If it weren't for the closed sections of trail this would have been an okay ride. Most of the crushed limestone was packed hard enough that it wasn't a traction problem, though I never feel secure riding on that stuff. I'm always afraid of hitting a soft spot and taking a spill. When the closed section of the Batavia spur is re-opened I may go this way again just for the sake of variety. Most of the trail I rode was quiet and in decent condition.
I've done almost the entirety of the main branch (I've gone all the way west, not all the way east) and I've done a good portion of the Elgin branch of the Illinois Prairie Path. I like the trail because it's well maintained, fairly easy to ride, the main stem has businesses and water fountains well spaced out to replenish supplies as necessary, but spaced out enough that most of the trail is surrounded by greenery. By contrast to the western parts of the trail, I don't like going east of the 294 tollway on the main stem because, quite frankly, some of the urban areas don't seem the most inviting past there (I personally don't like passing behind apartment buildings with unknown crowds sitting around on rear staircases when I'm alone). Overall, it's a fun trail with enough elevation diversity to keep it interesting. Just watch out for children - there are a lot of family riders on this trail on the weekend, some of whom don't understand that "on your left" means get out of the way!
Good Trail, Nice Paths
This is one of the longest and most extensive trails in Chicagoland. The trailhead is marked with a small monument on the west side of 1st Ave in Maywood, between Wilcox St. and Quincy St. From here the Main Stem runs west through Maywood and Bellwood. At Mannheim Rd, the trail continues on Warren Ave in Hillside, turns right at Forest Ave, and resumes across Butterfield Road, heading straight through a grassy park near a JW Kingdom Hall. It then runs through Berkeley and Elmhurst, where the trail is screened by trees on either side. It continues through Villa Park and Lombard. In downtown Lombard the trail stops and one has to follow signs to where the trail resumes. It then continues into downtown Glen Ellyn and finally downtown Wheaton, where another small monument marks the end of the Main Stem. The trail then forks into the Aurora Branch and the Elgin Branch.
The IPP going east is cyclist dream, just after poplar begins long stretches ofasphalt, great for single speed and fixed gear cyclists. The urban ambiance through the Mannheim to Forest Park stretch is by far it's best part, on portions you can top speeds at 20 mph +. If you're into beautiful urban landscape such as me, and you love pushing your petal power to the limit, then east of Elmhurst, Poplar to Forest Park is the way to go
This path is what keeps me living in the Chicago western suburbs. I love it. My annual summer ride always includes an approximately 50 mile circular route as follows:
Glen Ellyn to Winfield (Illinois Prairie Path)
Winfield to Geneva (Geneva Spur)
Geneva to Elgin (Fox River Trail)
Elgin to Glen Ellyn (Illinois Prairie Path)
Hopefully this wonderful bike path system may add to longevity! In any case, it makes you feel good physically and is a lot of fun.
I am biased, I grew up 2 blocks away and have been on this trail start to finish 25 times in 25 yrs. Best section is Wheaton to Elmhurst. Plenty of water, shops, food along the trail. Heard a bridge near the Elgin branch / Fox River is still out. Will be on parts of this trail 10 times this spring and summer.
Today was our first trip on this path. I liked that but from Elmhurst to west it has too many street, you must be very careful.However it gave a good opportunity to teach my 7y nephew a lot about the road safety. I liked that a path was in shade so heat wasn't a problem. I liked that everything was accessible, benches, fountains, maps, road marks, everything so perfectly prepared for any kind of user. It was an excellent trip. I want to explore more of this path.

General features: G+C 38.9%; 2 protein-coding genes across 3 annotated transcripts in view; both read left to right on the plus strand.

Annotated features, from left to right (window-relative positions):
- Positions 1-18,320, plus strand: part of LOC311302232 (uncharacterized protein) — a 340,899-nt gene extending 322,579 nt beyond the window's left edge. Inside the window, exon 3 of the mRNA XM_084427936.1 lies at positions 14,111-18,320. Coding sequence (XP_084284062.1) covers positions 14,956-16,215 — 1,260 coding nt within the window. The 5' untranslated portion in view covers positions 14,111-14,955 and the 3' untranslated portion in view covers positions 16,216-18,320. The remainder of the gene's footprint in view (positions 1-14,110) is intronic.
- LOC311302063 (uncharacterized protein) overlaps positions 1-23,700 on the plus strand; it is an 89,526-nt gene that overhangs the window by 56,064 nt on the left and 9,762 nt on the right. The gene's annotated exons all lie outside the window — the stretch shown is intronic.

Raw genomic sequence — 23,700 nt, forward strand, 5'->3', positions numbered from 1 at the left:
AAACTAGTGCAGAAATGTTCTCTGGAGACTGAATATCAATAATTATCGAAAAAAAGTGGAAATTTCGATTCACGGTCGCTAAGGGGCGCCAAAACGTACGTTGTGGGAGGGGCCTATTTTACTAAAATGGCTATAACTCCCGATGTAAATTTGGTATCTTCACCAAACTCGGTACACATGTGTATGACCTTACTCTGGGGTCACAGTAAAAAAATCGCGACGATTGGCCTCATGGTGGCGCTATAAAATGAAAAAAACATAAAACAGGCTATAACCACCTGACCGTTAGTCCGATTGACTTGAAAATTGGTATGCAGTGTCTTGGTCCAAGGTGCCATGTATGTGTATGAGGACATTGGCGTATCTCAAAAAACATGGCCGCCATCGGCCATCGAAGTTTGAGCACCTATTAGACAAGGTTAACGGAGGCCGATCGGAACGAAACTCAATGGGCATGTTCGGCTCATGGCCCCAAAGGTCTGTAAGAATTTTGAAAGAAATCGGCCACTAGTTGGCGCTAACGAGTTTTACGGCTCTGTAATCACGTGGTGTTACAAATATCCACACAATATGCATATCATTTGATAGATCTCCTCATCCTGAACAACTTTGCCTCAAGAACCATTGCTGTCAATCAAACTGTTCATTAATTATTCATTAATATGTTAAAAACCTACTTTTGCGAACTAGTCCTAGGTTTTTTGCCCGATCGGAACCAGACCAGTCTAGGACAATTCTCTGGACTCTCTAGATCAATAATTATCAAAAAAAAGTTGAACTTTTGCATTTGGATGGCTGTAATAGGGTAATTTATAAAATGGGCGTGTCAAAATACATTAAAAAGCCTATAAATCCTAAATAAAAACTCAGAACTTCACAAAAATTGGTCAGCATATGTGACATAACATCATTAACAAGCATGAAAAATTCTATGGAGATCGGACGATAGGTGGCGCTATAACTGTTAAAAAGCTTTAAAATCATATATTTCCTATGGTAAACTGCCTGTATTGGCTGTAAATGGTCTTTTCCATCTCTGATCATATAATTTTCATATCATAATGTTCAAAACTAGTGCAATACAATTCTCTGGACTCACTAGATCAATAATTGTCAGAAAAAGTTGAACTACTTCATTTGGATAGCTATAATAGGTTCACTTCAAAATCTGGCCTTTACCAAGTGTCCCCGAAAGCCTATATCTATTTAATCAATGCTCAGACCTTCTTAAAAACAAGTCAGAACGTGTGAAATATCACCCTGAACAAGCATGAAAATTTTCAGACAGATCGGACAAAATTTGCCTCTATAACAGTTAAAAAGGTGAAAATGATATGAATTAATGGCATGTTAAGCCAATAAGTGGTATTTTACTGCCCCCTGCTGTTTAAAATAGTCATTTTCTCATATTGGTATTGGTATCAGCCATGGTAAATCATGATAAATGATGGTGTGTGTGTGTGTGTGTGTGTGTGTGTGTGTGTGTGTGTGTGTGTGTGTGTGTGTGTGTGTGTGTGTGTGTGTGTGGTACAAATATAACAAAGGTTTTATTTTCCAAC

We rode the Illinois Prairie Path in August 2012, starting in Elmhurst and travelling west to mile marker zero. This is a great trail, with the only downside being the many road crossings. But we look forward to returning!
In my quest to ride all of the "Hall of Fame"trails, I rode the trail on Saturday and Sunday, Sept 10 & 11. I was surprised on how much I enjoyed the ride even with the numerous street crossings. It was a beautiful weather and there were nice neighbors in which the trails went through. The trail had great signage and the surface was excellent for dirt. I was surprised on the rural feel of some areas on the branches. The trail is a real treasure for those communities.
The only real negative was the lack of clarity and difficulty in staying on the trail and crossing at Winfield Road. On Saturday, my wife found an excellent Texas style barbeque place in Wheaton just two blocks from the trail near the commuter terminal (we are constantly on the watch for barbeque as we travel around the country). As I was riding the Geneva branch through West Chicago on Sunday morning(9-11), I came upon a fire station where a fireman was practicing Amazing Grace on the bagpipes. There were other firemen in dress uniforms nearby. It appeared they were preparing for a ceremony or parade for the 911 anniversary.
Just recently they have made a new path connecting Fox River Trail to the IL Prairie Path it follows the new stern road bridge/route 25 that they have built. They are also saying their going to build a park buy where the bridge starts on the east side. It's also about a mile and half and all asphalt. Buy the connection with the IPP there are two tunnels so you do not have to cross streets expect for one which is more of a side street but i does have i light. By making this path it makes a bout a 8mile ring around the east side of South Elgin. It connects two great paths and makes a great quick ride.
No accounting for taste, but my current favorite (among the cluster of off-road trails in N.W. Illinois, for which I come down from S.E. Wis.!), is the EASTERNMOST section of the I.P.P., from the start, west to WHEATON and return. Why? An engaging blend of urban and rural: coursing thru the back yards of small towns, then out to greenery, then thru some "industrial-pastoral" of old faded brick factories etc. Not too much countryside (can get boring?), nor too much intrusive cityscape (can get noisy etc.). Over to You...